What is Aluminum Anodizing?
Aluminum anodizing is an electrochemical process in which an oxide (anodic) layer is chemically built on the surface of the metal. This oxide layer acts as an insulator and can be dyed in a wide variety of colors. Anodizing provides surface corrosion protection along with an excellent substrate for decorative finishes. Anodize is typically specified by the military standard MIL-A-8625F.
The MIL-A-8625F spec. characterizes anodize by Type and Class. Type II refers to regular anodize while type III refers to hardcoat anodize. Class 1 is non-dyed or “clear” while class 2 is dyed either black or other colors.
Below is a comparison of some of the primary characteristics of the 2 anodize types.
Regular Type II Anodize
Regular Type II anodize should not require masking since the part is etched first removing .0004 material and the anodize buildup is minimal, usually .0007 with half impregnated into the alloy the other half as surface buildup. As a result, total buildup is .0001 to .0002 per surface face.
Hardcoat Type III Anodize
Hardcoat is a highly abrasion resistant, non-conductive aluminum oxide (Al2O3-xH2O) coating that makes an aluminum surface harder than tool steel due to greater thickness and weight than conventional anodic coatings. Anodic coatings form an excellent base for dry film lubricants, Teflon, paint, and adhesives.
Note: You cannot hardcoat over hardcoat, anodize over anodize, build up hardcoat over anodize, chromic over hardcoat, or just add another 0.0005″ to the surface.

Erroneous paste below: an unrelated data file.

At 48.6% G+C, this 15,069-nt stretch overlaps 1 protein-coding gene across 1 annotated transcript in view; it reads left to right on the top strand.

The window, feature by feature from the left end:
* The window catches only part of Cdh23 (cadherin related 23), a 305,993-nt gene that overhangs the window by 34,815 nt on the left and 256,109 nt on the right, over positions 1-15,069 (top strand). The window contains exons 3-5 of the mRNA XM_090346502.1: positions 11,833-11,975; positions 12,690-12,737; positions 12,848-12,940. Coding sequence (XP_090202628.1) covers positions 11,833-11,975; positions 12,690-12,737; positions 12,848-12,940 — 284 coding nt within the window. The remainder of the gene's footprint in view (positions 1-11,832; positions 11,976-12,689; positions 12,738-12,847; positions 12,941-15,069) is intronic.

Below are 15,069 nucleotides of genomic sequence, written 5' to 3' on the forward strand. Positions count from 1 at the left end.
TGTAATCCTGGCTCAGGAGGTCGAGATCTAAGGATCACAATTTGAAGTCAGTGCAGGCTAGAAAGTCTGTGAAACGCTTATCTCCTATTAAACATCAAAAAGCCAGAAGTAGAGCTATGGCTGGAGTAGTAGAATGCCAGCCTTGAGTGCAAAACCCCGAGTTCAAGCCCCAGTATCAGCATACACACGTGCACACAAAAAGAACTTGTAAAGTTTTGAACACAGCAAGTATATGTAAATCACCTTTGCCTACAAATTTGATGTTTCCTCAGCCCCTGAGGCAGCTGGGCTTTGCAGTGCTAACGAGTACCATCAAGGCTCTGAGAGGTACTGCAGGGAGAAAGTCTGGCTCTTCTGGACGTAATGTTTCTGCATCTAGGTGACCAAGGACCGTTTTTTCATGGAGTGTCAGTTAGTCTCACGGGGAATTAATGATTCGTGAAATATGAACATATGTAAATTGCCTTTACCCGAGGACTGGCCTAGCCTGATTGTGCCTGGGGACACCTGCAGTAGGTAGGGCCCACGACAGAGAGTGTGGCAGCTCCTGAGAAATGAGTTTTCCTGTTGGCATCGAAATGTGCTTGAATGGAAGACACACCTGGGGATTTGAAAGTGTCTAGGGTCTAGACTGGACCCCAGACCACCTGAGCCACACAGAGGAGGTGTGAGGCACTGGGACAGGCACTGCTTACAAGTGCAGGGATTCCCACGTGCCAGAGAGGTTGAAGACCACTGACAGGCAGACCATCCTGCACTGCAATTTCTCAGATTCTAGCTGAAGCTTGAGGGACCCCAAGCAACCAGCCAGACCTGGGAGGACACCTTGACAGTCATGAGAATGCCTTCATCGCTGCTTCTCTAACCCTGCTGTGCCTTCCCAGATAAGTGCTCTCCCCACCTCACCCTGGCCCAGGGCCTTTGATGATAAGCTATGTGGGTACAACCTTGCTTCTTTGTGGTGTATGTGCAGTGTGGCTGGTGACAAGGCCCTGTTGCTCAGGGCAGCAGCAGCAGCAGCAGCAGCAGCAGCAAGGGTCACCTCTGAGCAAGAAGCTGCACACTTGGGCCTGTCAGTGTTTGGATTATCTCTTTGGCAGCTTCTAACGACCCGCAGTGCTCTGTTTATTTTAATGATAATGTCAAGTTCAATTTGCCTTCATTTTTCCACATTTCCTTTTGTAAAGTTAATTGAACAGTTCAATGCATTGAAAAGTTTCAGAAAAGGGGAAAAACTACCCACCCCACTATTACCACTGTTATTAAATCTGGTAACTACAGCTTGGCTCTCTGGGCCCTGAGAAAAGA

Avoid the following when designing for an anodized finish:
- blind holes
- hollow weldments
- steel inserts
- sharp corners
- heavy to thin cross sections
Weldments and Welded aluminum parts
When two or more parts are welded together, acid is entrapped in the weld and the area around the weld. Color variations exist when a welding rod alloy is vastly different from the alloy used to make the part. Halos appear around welds because of the high temperature used in the welding process. The area around the weldment will be slightly lighter in color, causing the welded area to appear larger than it is.
Hardcoat thickness is typically 0.002″ (0.0508 mm). Half the coating thickness is build-up and half is penetration into the base metal. For the threaded rod on the right, the diameter increased by 0.002″ since half of the coating thickness (0.001″) built up the diameter on each side of the rod.
Hardcoat Blind Holes or Through Holes
Through holes (TH on drawing at right) will hardcoat evenly up to twice the length of the diameter (X).
Blind holes (BH on drawing at right) will only hardcoat to a depth equal to the diameter of the hole (X=Y).
Coating Thickness, Color and Alloys
See chart at right. Example: Alloy 2024 may have a max. coating thickness of 0.005″ and will be gray in color.
++Note: Coatings over 0.0035″ tend to chip and become milky in color and should only be used in the salvage of parts.
Properties of Hardcoat
|Hardness||65 to 70 Rockwell C, 850 to 900 DPH, harder than hard chrome plate|
|Color||Dark Gray to Black|
|Coating Thickness||0.002″ average, 0.015″ for salvage purposes on selected alloys|
|Dielectric||Hardcoat is non-conductive and will withstand 800 volts per 0.001″ thickness.|
|Machining||Hardcoat can be ground, lapped, honed or polished.|
|Dyeing||Hardcoat may be dyed most colors but tends to come out dark.|
|Sealing||Hardcoat may be Dichromate, Ni-Acetate, hot water, or Teflon sealed.|
|Resistivity||between 106 to 1012 Ohm-cm|
Coating Thickness vs. Corner Radius
|Nominal Coating Thickness, inch||Radius on edge & inside corner|
|0.001||~ 1/32 inch|
|0.002||~ 1/16 inch|
|0.003||~ 3/32 inch|
|0.004||~ 1/8 inch|
Masking is required where no build up is desired or when a part needs both anodizing & chemical conversion. All threaded holes, 1/4″ or smaller, are typically masked when hardcoating unless otherwise specified. Holes with heli-coils must be masked. Any dissimilar metal (steel, brass, bronze) or any form of plating will burn off in the anodizing tank unless masked.